Tim O’Brien, Doon; Tom Blackburn, Effin, chairperson of Limerick ICMSA, John Blackwell, Askeaton, Limerick ICMSA secretary pictured at the meeting in the Dunraven Arms
THE DAIRY outlook is matching the weather.
Following the announcement from Fonterra that they are to lift their current milk price forecast as well next season’s forecast to what will be a record high for this decade, Ger Quain, chair of ICMSA’s dairy committee, has wholeheartedly welcomed the news and contrasted it with the negative sentiment coming from some Irish co-ops.
The Colmanswell farmer said the sharp price increase for Fonterra’s new production season is higher than expected but it makes an even starker comparison with the situation here where milk price is still being talked down by the co-ops.
“Farmers are being conditioned for further price cuts in the coming month. The very minimum that farmers expect is that when announced their base May milk price will be at least equal to April levels and we are certainly not going to be fooled by another cut to base price that is covered up by ‘other payments’ of whatever description,” said Mr Quain.
He noted that Dutch dairy quotations have reached higher levels across all categories again this week with butter fetching over €6000 per tonne. The butter/SMP mix is equivalent to 36.3 c/l at farmgate while WMP is returning 31.7 c/l. All indicators point towards a market that is very much on the rise and ICMSA “insists this reality was immediately taken into consideration in any price-setting process”.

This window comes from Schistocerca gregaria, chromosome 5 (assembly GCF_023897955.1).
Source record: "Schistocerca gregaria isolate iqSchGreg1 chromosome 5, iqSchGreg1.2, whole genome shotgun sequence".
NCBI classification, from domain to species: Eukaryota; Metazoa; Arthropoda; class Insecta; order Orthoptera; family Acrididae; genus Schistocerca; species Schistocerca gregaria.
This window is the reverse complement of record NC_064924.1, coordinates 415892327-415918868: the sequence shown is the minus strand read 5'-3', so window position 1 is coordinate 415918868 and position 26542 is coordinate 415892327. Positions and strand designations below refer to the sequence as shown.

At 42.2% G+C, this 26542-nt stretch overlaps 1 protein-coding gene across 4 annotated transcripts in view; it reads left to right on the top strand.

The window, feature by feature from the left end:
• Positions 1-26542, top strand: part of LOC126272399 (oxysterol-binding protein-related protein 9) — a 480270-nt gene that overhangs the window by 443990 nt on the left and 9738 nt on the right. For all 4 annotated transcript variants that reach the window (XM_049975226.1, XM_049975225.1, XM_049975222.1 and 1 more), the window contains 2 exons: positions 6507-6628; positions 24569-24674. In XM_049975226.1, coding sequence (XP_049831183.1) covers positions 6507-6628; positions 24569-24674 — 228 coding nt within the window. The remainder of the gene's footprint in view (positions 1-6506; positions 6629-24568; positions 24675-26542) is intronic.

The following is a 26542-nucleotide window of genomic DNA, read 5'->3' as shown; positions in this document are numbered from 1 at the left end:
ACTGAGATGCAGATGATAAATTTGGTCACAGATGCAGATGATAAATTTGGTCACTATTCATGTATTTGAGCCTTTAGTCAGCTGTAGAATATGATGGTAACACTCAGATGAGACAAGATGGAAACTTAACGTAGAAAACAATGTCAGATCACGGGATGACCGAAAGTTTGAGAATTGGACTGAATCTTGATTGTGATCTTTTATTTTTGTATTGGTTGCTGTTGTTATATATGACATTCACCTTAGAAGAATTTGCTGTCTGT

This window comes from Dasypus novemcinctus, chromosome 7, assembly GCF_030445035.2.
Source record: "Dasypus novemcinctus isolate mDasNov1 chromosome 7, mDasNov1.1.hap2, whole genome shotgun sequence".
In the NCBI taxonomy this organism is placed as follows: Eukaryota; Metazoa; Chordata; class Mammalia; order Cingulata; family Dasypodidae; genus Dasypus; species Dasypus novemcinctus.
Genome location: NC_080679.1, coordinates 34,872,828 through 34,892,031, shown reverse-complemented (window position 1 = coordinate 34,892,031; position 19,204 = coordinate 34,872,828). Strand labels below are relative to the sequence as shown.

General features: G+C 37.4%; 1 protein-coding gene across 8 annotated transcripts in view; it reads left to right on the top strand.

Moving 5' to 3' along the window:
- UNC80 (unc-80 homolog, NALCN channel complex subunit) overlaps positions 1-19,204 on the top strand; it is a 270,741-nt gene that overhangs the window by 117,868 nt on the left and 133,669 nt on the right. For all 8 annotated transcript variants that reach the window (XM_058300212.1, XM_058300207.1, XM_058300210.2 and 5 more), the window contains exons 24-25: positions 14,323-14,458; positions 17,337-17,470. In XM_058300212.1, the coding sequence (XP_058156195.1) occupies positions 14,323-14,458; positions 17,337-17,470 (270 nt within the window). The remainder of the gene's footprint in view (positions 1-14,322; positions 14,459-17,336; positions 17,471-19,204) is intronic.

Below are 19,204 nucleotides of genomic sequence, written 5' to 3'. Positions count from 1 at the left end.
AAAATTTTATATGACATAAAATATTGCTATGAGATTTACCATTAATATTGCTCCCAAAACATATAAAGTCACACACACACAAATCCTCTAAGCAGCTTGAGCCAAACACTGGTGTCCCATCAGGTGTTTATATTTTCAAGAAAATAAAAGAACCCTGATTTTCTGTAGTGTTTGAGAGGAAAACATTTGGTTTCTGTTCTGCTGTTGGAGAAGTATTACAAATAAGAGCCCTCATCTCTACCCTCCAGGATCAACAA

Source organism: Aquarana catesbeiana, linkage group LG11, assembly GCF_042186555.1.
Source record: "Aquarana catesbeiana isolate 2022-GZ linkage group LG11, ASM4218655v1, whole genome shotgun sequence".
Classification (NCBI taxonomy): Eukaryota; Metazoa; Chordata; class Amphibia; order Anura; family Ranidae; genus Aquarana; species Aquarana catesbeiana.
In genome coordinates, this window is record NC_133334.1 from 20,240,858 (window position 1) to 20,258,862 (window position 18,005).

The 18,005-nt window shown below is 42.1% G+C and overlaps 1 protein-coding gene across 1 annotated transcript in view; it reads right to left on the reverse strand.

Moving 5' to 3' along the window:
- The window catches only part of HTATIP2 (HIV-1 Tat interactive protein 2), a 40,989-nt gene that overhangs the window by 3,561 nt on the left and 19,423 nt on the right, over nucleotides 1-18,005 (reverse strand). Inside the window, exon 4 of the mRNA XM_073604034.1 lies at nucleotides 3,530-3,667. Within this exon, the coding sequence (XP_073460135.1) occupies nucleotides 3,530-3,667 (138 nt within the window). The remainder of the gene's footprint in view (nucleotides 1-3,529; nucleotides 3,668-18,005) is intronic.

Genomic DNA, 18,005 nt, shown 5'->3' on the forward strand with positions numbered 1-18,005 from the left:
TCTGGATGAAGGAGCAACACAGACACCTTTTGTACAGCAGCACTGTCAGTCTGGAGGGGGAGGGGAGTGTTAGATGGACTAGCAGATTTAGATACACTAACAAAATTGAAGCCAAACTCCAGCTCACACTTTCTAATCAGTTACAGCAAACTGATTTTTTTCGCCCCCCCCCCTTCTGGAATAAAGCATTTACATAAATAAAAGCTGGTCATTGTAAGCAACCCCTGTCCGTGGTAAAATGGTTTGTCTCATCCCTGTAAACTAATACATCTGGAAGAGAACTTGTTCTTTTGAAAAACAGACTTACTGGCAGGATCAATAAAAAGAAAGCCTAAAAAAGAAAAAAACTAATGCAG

The sharp upward market sentiment comes at a time when, Mr Quain says, more farmers than ever are closely comparing where they stand in terms of price relative to other co-ops in term of milk price, and asking serious questions on the very notable gaps between prices paid by various co-ops.
“Most co-ops announced cuts to their April milk price for April but even within that there are differentials in the prices paid across the co-ops. Base price for April can range from 29 c/l to 33.9 c/l and, with bonuses and weather-related add-ons, the final attainable price can range from 30.5 c/l to 35.4 c/l. This variation is over 15% and for April milk alone is equivalent to over €2,200 for a 45,000 litres supply in that month which is a hugely significant sum given the very difficult first five months of the year.
“I think farmers are absolutely right to ask how such a variation exists in the market and set against a background of a rapidly and demonstrably improving dairy markets those questions are going to get louder and more frequent till the co-ops concerned start reflecting the reality that all of us can see and check,” he said.